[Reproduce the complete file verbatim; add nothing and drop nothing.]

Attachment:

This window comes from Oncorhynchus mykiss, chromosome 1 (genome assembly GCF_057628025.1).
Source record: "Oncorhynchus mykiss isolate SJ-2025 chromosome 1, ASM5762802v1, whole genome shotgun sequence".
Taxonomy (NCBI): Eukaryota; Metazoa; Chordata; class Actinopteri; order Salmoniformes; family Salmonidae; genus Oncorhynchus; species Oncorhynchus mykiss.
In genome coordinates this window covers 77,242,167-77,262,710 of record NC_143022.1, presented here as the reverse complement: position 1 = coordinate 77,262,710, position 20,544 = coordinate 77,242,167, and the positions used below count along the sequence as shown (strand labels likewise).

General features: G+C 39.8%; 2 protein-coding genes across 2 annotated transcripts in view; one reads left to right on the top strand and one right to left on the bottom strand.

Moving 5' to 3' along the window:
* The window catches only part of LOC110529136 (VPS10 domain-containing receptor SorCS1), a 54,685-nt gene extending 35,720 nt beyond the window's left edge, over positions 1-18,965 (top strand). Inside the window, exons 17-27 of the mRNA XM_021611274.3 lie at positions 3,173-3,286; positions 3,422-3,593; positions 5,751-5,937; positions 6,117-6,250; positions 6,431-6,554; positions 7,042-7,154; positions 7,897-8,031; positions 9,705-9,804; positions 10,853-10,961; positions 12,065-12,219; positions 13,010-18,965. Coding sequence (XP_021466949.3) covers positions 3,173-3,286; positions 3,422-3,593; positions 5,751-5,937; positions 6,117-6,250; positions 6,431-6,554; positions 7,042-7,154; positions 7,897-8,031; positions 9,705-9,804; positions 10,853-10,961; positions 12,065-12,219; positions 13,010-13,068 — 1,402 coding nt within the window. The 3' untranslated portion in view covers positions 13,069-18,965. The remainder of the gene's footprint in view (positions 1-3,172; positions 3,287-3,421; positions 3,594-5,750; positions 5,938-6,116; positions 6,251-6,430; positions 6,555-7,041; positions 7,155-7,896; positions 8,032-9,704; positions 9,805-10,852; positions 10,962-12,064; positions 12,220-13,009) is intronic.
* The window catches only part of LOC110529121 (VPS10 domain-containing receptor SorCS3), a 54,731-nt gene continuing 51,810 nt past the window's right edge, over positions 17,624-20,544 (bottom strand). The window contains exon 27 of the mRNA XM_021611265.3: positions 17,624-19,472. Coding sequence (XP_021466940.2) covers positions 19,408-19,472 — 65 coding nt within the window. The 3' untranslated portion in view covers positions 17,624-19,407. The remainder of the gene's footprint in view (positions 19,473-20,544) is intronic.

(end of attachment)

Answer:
This window comes from Oncorhynchus mykiss, chromosome 1 (genome assembly GCF_057628025.1).
Source record: "Oncorhynchus mykiss isolate SJ-2025 chromosome 1, ASM5762802v1, whole genome shotgun sequence".
Taxonomy (NCBI): Eukaryota; Metazoa; Chordata; class Actinopteri; order Salmoniformes; family Salmonidae; genus Oncorhynchus; species Oncorhynchus mykiss.
In genome coordinates this window covers 77,242,167-77,262,710 of record NC_143022.1, presented here as the reverse complement: position 1 = coordinate 77,262,710, position 20,544 = coordinate 77,242,167, and the positions used below count along the sequence as shown (strand labels likewise).

General features: G+C 39.8%; 2 protein-coding genes across 2 annotated transcripts in view; one reads left to right on the top strand and one right to left on the bottom strand.

Moving 5' to 3' along the window:
* The window catches only part of LOC110529136 (VPS10 domain-containing receptor SorCS1), a 54,685-nt gene extending 35,720 nt beyond the window's left edge, over positions 1-18,965 (top strand). Inside the window, exons 17-27 of the mRNA XM_021611274.3 lie at positions 3,173-3,286; positions 3,422-3,593; positions 5,751-5,937; positions 6,117-6,250; positions 6,431-6,554; positions 7,042-7,154; positions 7,897-8,031; positions 9,705-9,804; positions 10,853-10,961; positions 12,065-12,219; positions 13,010-18,965. Coding sequence (XP_021466949.3) covers positions 3,173-3,286; positions 3,422-3,593; positions 5,751-5,937; positions 6,117-6,250; positions 6,431-6,554; positions 7,042-7,154; positions 7,897-8,031; positions 9,705-9,804; positions 10,853-10,961; positions 12,065-12,219; positions 13,010-13,068 — 1,402 coding nt within the window. The 3' untranslated portion in view covers positions 13,069-18,965. The remainder of the gene's footprint in view (positions 1-3,172; positions 3,287-3,421; positions 3,594-5,750; positions 5,938-6,116; positions 6,251-6,430; positions 6,555-7,041; positions 7,155-7,896; positions 8,032-9,704; positions 9,805-10,852; positions 10,962-12,064; positions 12,220-13,009) is intronic.
* The window catches only part of LOC110529121 (VPS10 domain-containing receptor SorCS3), a 54,731-nt gene continuing 51,810 nt past the window's right edge, over positions 17,624-20,544 (bottom strand). The window contains exon 27 of the mRNA XM_021611265.3: positions 17,624-19,472. Coding sequence (XP_021466940.2) covers positions 19,408-19,472 — 65 coding nt within the window. The 3' untranslated portion in view covers positions 17,624-19,407. The remainder of the gene's footprint in view (positions 19,473-20,544) is intronic.